Comedy Central has gold on its hands with Corporate, a workplace comedy in its second season about a group of co-workers struggling through the madness of monotony.
Created by Pat Bishop, Matt Ingebretson, and Jake Weisman, the series finds the delicate balance between going extremely dark and grim with its dead-end job commentary, and still allowing pure, hilarious bliss in the insanity unfolding on the screen.
Some episodes can be absolutely wonderful in their witty and direct takedowns on corporate culture and how careers run people’s lives. Simple things, like going out after work, working over the holidays, and punctuation in e-mails, all become incredible treasure chests of comedy, where, mixed in with the peculiar tone of the show, go down absurdist avenues instead of being easy and uninspired jokes.
Other episodes dig deep into society as a whole, commenting on societal norms, treatment in the workplace based on gender and appearance, and turning national tragedies into social media post wars. Corporate does not shy away from subjects that could monumentally fall apart in less capable hands.
The second season is just as dark as the first, where incredibly depressed people try to survive the daily grind while their life choices collapse around them. It takes a lot for something so dark like this to work, but its specific tone threads the needle of being dark but strangely poetic about the slices of life it pokes fun at.
“Natural Beauty” is the hallmark of the season, where brilliant writing and execution help shatter a window into social norms. It takes the idea of how women must present themselves with the right clothes and the right make-up, all about appearance, while a man can walk in like a slob and be just as presentable to the workplace.
The episode turns the concept on its head and goes down the hole of how women are treated, how the inverse of appearance can be turned back on men just as easily, and how working in a world dominated by men is an endless uphill battle with small, personal victories few and far between. It’s a strong showcase episode for Anne Dudek’s Kate, whose normally guarded performance opens up in fascinating ways to allow Kate exude more vulnerability and humanity.
But even if the dynamic of the episode may be short-lived, it creates enough of an impact as a viewer to make it a really powerful exclamation point of what Corporate can do. The surreal nature that reveals itself from time to time is another classic of the show. In “Vacation” (airing March 12), there are pieces of absolute mania at play under the surface, cracking reality and giving way to some comedy genius. There are moments throughout the season where the curtain is peeled back and a hint of disturbing nefariousness feels like it’s bubbling up to the surface.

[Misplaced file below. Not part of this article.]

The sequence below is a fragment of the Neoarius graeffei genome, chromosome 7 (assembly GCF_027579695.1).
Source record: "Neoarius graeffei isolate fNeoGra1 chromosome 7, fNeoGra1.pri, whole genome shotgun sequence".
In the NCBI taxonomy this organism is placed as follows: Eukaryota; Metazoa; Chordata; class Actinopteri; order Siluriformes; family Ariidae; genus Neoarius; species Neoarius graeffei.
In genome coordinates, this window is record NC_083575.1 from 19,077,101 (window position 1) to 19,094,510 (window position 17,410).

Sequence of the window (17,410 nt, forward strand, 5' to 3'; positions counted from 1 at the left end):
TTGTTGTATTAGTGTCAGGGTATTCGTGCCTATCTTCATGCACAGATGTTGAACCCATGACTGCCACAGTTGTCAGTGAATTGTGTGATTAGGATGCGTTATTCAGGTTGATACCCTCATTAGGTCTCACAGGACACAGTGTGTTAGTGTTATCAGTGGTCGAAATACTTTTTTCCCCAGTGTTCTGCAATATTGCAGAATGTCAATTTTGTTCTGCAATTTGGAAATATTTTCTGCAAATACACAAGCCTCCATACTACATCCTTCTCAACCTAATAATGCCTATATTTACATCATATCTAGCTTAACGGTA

Matt and Jake are the perfect odd couple to lead the show. Both are corrupt and broken in their own way, but there is enough about them where there can be redemption in their everyman routines. The show does not shy from showing those flaws, making them incredible character points in these absurd scenarios and allowing the comedy to play off their shortcomings or how they will act in such a messed up situation.
The supporting cast around the two leads are just as flawed and fascinating. Lance Reddick as their boss, Christian DeVille, is an absolute treasure, exuding class and fear while also unafraid to do some completely ridiculous things on the side, like cut fruit with a sword in his boxers while singing show tunes.
Grace (Aparna Nancherla) is effectively the third lead of the show, and is always a joy in every scene she’s in. She accepts the crushing depression of the job head-on, and becomes a great voice of reason, and a beacon of relatable one-liners. Nancherla is great at expressing so much in a somewhat monotone character, becoming one of the favorites in a cast full of fantastic performers.
Corporate makes a strong case for being one of the year’s best. The tireless drive to keep its characters on the cusp of breakdown, while doing so in such a creative and exciting way, is to be commended. The show is bursting with ideas, and its second season is a brilliant addition to Comedy Central.
Corporate airs Tuesdays at 10:30pm ET/7:30pm PST on Comedy Central. Its second season finale is on March 19th. All episodes were provided for review.